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Set within field research at the National Archives of Iceland, this
multimodal project explores immigration policy, transnational
migration, and the politics of forgetting. The project is also a
vessel to desire unknowable stories related to Erik’s identity as a
decedent of Holocaust survivors/victims. Foregrounded on the digital
archive prototype that he assembled, The Surveillance of Foreigners in
Iceland (1935-1941), this project uncovers Iceland’s very first
immigration program that knowingly rejected Jewish asylum seekers
during the Holocaust. The lecture performance will feature a
discussion with Sayed Khanoghli, Sanna Magdalena Mörtudóttir, Sema
Erla Serdar, and Wiola Ujazdowska; a poem by Melitta Urbancic, an
Austrian Jewish woman who was one of few Jewish people able to
immigrate to Iceland during the Holocaust, and lyme grass, a
nitrogen-sucking plant whose properties help to rejuvenate damaged
Special thanks to Julius Rothlaender (archive co-designer), Katherine
Caldwell (English translation of Heimatrecht), Sölvi Björn Sigurðsson
(Icelandic translation of Heimatrecht), LungA School community in
Seyðisfjörður, Sibyl Urbancic, Magnús H. Jóhannsson (from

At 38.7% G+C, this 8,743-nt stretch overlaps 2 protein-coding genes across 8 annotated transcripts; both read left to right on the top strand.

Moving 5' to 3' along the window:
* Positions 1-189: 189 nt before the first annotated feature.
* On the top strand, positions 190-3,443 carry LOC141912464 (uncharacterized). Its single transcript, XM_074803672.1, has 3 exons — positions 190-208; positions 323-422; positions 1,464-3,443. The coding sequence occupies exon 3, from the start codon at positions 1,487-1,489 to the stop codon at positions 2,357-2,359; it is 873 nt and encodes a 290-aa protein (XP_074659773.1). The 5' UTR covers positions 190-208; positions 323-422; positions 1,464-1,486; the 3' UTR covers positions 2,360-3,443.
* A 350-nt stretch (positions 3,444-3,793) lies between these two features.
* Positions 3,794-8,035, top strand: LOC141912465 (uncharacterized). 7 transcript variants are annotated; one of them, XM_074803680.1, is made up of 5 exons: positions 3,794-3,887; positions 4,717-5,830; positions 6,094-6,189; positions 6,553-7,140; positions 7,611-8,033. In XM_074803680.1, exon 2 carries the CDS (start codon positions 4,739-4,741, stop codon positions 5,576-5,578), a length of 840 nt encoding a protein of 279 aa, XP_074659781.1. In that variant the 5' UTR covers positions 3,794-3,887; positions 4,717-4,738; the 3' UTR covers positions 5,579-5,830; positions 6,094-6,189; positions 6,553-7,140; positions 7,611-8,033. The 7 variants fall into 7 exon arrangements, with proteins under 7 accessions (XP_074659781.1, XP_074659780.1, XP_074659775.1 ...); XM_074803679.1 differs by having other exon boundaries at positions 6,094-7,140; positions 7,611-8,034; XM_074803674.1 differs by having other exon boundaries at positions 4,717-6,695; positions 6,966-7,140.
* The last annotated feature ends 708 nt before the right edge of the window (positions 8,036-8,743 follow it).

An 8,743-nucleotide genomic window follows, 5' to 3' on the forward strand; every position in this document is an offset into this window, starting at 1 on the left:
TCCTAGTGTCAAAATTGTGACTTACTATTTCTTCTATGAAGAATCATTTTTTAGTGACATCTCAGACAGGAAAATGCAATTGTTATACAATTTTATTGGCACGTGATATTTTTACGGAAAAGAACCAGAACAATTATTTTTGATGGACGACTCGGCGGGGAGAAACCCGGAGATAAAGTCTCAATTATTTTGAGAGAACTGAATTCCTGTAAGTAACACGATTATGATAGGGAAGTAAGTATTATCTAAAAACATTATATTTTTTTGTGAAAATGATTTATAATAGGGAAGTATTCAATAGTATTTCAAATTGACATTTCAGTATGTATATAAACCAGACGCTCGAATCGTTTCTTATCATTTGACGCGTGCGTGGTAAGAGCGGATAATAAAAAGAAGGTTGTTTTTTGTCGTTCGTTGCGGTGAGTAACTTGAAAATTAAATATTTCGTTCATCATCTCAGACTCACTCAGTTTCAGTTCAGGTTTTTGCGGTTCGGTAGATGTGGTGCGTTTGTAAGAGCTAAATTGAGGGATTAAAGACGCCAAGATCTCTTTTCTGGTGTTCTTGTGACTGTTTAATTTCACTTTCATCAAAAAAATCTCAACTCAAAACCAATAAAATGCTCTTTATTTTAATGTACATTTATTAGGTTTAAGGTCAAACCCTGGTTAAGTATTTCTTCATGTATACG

Landgræðslan), Þjóðskjalasafn Íslands (National Archives of Iceland),
the Jewish Center of Iceland, Kling and Bang, Ana Victoria Bruno,
Becky Forsyth, and Sequences (Þóranna, Þráinn, Helga, Eyja).
Erik DeLuca is an artist and musician working with performance, sculpture, and text, in dialogue with social practice and critique. He has presented at a variety of places including MASS MoCA, School of the Art Institute of Chicago, Sweet Pass Sculpture Park, The Contemporary Austin, The Living Art Museum (Iceland), Columbia School of the Arts, Skowhegan School for Painting and Sculpture, CalArts, Bemis Center for Contemporary Arts, Fieldwork: Marfa, and Yale University School of Art. His writing projects are published in Public Art Dialogue (Taylor & Francis), Organised Sound (Cambridge University Press), Leonardo Music Journal (MIT Press), and Mousse. He received a PhD in Music from the University of Virginia (2016), was in Myanmar with the support of an Asian Cultural Council grant (2018), and lectured at the Iceland University of the Arts (2016-2018). He is currently Visiting Assistant Professor of Music at Brown University and a Lecturer in Experimental and Foundation Studies at Rhode Island School of Design.